Combating Islamophobia — SAALT welcomes the 2017–2018 Young Leaders Institute cohort

From July 19–21, SAALT wel­comed the 2017–2018 class of the Young Lead­ers Insti­tute (YLI) at a con­ven­ing in Sil­ver Spring, Mary­land. This year marks the sixth cohort of young adults SAALT has trained in lead­er­ship skills for social change on cam­pus and in our com­mu­ni­ties. The 2017–2018 cohort includes 16 out­stand­ing, diverse youth who have devel­oped cre­ative and thought­ful projects focused on this year’s theme of Com­bat­ing Islam­o­pho­bia in South Asian Amer­i­can com­mu­ni­ties and broad­ly through civic engage­ment.

Fol­low­ing a com­pet­i­tive appli­ca­tion process, YLI Fel­lows took part in a three-day train­ing work­shop where they learned the his­to­ry of immi­gra­tion and Islam­o­pho­bia in Amer­i­ca, built orga­niz­ing and direct action skills, con­nect­ed with activists and men­tors, and explored social change strate­gies around issues that affect South Asian and immi­grant com­mu­ni­ties in the Unit­ed States. Learn more about each Fel­low’s respec­tive YLI project here. See pic­tures from the con­ven­ing here.

SAALT is thank­ful to the train­ers who pro­vid­ed vital insights at the YLI con­ven­ing, includ­ing Dr. Maha Hilal (Insti­tute for Pol­i­cy Stud­ies); Ter­ri John­son (Cen­ter for New Com­mu­ni­ty); Noor Mir (D.C. Jus­tice for Mus­lims Coali­tion); and Darak­shan Raja (Wash­ing­ton Peace Cen­ter).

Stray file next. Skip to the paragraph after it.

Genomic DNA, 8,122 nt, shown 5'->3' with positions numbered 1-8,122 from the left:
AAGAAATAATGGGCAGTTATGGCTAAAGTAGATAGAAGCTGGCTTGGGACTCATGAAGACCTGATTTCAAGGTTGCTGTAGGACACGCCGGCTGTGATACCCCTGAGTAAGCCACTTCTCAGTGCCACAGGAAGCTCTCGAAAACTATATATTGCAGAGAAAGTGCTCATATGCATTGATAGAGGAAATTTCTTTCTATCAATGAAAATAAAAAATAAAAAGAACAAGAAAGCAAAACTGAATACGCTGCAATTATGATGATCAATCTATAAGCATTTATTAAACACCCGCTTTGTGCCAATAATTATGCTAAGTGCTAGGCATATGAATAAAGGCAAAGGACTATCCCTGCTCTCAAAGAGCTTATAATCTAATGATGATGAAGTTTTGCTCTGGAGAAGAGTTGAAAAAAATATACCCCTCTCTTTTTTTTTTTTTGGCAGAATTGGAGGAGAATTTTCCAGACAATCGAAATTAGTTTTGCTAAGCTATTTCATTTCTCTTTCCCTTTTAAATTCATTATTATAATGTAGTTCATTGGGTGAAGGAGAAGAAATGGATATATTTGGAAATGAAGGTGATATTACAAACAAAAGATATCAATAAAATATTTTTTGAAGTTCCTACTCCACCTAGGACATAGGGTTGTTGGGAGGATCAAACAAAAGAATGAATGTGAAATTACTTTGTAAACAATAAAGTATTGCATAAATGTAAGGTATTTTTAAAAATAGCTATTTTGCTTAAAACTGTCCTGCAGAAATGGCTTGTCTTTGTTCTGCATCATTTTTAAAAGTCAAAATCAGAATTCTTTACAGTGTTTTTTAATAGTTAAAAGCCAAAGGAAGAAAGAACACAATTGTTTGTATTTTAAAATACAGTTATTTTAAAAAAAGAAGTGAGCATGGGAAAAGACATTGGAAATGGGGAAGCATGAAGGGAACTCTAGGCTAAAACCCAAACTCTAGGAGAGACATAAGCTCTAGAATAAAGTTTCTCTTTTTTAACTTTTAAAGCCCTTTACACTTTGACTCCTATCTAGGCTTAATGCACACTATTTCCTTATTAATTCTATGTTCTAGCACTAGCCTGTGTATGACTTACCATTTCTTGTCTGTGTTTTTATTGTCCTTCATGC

“I had an amaz­ing expe­ri­ence at YLI,” stat­ed Shilpa, one of SAALT’s YLI Fel­lows. “I met a great com­mu­ni­ty of South Asians com­mit­ted to social jus­tice and com­bat­ing var­i­ous forms of oppres­sion in the com­mu­ni­ty.  I also heard from amaz­ing orga­niz­ers who taught us about direct action, the his­to­ry of the war on ter­ror, and how we can move for­ward with­in our com­mu­ni­ties.  Going for­ward I want to car­ry all that knowl­edge with me back to George­town and build com­mu­ni­ties of South Asians com­mit­ted to social jus­tice on my cam­pus.”

Check out this video on Islam­o­pho­bia and how the Young Lead­ers Insti­tute empow­ers young peo­ple to com­bat it on cam­pus and in their com­mu­ni­ties.

Sania, anoth­er YLI Fel­low, not­ed, “The rea­son I took part in the Young Lead­ers Insti­tute is because when I’m old­er I want to be involved in com­mu­ni­ty orga­niz­ing. YLI was the per­fect first step in find­ing my way there.”

Rakin, a YLI Fel­low who will work to repeal House Bill 522, an anti-Sharia leg­is­la­tion in North Car­oli­na, stat­ed, “Through YLI, I was able to gain access to edu­ca­tion­al resources that helped con­tex­tu­al­ize what it means to be a South Asian in Amer­i­ca. YLI helped me under­stand the broad­er his­to­ry and dynam­ics of the South Asian Amer­i­can iden­ti­ty.”

SAALT would like to thank our sup­port­ers and donors who make the Young Lead­ers Insti­tute pos­si­ble, and to our YLI Fel­lows, who are the lead­ers of tomor­rowand who inspire us with their com­mit­ment to tak­ing on Islam­o­pho­bia on cam­pus­es and in com­mu­ni­ties.

Please con­sid­er mak­ing a gen­er­ous dona­tion to SAALT. Your help will ensure that the Young Lead­ers Insti­tute con­tin­ues to train tomor­row’s lead­ers today, for a more jus­tice and inclu­sive soci­ety for all Amer­i­cans.

In part­ner­ship,
The SAALT Team